Dead Admirals’ Society, Part 2

A few more memorials this week – and by popular demand (OK, that’s one of you, and you know who you are…), here are some from the seventeenth century. First of all, here’s the glorious wall monument to Sir William Penn at St Mary Redcliffe, Bristol, with his armour and banners above it, then the much more modest floor slab over the grave itself. Penn was one of Cromwell’s generals-at-sea, and some have given him the credit for introducing the line of battle into naval tactics. After the Restoration, he became one of Samuel Pepys’s colleagues on the Navy Board and in 1665 became the one and only ‘Great Captain Commander’ in the history of the Royal Navy, being largely responsible for the conduct of the fleet in the victorious Battle of Lowestoft. (That was on 3 June 1665, so the day on which I’m publishing this post is the 348th anniversary of the battle; Penn is a character in the third Quinton novel, The Blast That Tears The Skies, which culminates in the battle.) Penn died in 1670, but is perhaps more famous in history as the father of ‘the other’ William Penn, the Quaker and founder of Pennsylvania.

Here’s another of the great captains of the Restoration period – Sir John Narbrough (1640-88). This monument stands in Knowlton Church, Kent, in the grounds of the country estate that he bought with the proceeds of prize money from his command of the Mediterranean fleet in the 1670s. In fact, only his bowels are buried under this monument; the rest of him was buried at sea in the Caribbean, where he was leading an expedition to salvage the wreck of a Spanish treasure ship.

Next, another officer who was famous in his time, namely Sir John Leake (1656-1720),  who greatly distinguished himself as a successful fleet commander during the War of the Spanish Succession. Despite this,  Leake’s tomb in the churchyard of St Dunstan, Stepney, is in a very poor state thanks to what was clearly a disastrously misconceived attempt to repair it with cement.

The final one for today is both the most obscure subject and undoubtedly the most difficult to find! I describe it in my new book Britannia’s Dragon, A Naval History of Wales: 

John Williams of Edwinsford, near Talley [west Wales], is commemorated by a memorial high on the wall of Saint Peter’s church, Carmarthen, which records that he ‘behaved himself with resolution worthy of a gent[leman] in an action eminent for its inequality of one seven Algerines against one single ship, the Kingfisher’. This refers to an engagement against the Barbary Corsairs in May 1681, when the Kingfisher (an early ‘Q ship’, a warship disguised as a merchantman) came under attack off the coast of Naples; her captain was killed, but despite the odds, the Algerine squadron was successfully fought off.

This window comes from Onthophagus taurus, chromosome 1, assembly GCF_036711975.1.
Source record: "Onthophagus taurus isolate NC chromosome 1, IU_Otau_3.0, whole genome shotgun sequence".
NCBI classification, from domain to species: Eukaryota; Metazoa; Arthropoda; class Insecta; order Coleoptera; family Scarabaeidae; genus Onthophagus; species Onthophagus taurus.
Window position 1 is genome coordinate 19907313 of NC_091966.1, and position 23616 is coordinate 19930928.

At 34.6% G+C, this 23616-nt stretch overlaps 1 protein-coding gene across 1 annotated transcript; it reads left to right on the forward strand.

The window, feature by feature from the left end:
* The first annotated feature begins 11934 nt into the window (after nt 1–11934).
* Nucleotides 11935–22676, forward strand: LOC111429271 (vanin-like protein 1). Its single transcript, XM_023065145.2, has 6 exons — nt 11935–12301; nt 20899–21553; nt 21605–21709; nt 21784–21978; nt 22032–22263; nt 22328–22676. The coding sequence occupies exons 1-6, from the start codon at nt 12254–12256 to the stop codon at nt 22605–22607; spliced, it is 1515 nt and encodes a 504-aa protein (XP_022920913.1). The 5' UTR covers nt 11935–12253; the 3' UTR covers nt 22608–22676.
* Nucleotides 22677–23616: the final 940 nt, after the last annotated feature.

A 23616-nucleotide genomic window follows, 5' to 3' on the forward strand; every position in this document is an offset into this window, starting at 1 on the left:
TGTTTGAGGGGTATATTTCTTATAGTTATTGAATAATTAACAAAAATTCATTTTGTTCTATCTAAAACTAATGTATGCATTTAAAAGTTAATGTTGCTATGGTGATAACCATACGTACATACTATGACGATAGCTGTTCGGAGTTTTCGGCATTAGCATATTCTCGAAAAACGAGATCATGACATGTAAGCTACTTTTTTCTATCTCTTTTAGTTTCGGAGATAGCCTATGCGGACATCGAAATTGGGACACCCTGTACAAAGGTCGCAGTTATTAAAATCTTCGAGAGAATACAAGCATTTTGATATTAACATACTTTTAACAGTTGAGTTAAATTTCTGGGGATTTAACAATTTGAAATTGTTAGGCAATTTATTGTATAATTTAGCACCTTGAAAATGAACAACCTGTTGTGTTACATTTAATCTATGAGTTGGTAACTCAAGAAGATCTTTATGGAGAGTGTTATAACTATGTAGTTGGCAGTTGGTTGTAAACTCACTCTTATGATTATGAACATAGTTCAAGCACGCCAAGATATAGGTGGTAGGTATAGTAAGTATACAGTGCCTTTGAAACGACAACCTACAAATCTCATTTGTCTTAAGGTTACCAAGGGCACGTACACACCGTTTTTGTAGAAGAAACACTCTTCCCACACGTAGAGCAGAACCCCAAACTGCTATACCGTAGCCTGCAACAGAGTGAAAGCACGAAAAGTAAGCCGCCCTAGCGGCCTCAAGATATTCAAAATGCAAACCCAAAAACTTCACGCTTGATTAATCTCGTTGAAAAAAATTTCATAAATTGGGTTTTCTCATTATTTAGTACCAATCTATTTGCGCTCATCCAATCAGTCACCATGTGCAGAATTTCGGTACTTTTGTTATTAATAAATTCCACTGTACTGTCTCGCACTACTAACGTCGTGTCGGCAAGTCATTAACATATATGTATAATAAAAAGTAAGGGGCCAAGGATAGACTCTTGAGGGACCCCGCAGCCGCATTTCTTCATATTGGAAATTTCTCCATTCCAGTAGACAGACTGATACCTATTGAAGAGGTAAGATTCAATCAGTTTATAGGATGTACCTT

1. cheryl york says:

    Greetings David!Thanks for your blog posts — always good reading. Since this is the anniversary of the Battle of Lowestoft I am moved to send to you a summary of Sir John Harman’s reference information. You may recall I once had ambitions to write a novel based on his life and, in the course of the work, amassed boxes full of material. Recently I went through these boxes, determined to condense or throw out the material. It has been a bit of a burden to carry it with me each time I have moved house over the past many years! I thought I would do a summary of the material if nothing else. This modest paper is no doubt lacking in proper style and there are still holes in the content… not too many errors or wrong assumptions I hope! I want to say how much I appreciated your assistance and support when I was in the initial stages of my project. Even though I did not achieve my original goal, I have retained an interest in the Harman chronicle and have had the pleasure of recently picking up the threads of your successes as a writer through reading the first two Quinton novels. I look forward to reading the third. Marvelous stories! with best regardsCheryl York24 Main Street, Paris, Ontario, Canada N3L 1E3

    Date: Mon, 3 Jun 2013 09:35:50 +0000 To:


    • Hello Cheryl! It’s great to hear from you again, and I’m really glad you’re enjoying the series. I’m sure Harman will appear as a character at some point! Indeed, your work on him was one of the things that first got me wondering whether I could and should try to write some fiction set in this period, so I owe you a big debt. I’d be delighted to have a look at your Harman summary and will email you shortly with some contact info. Best, David


%d bloggers like this: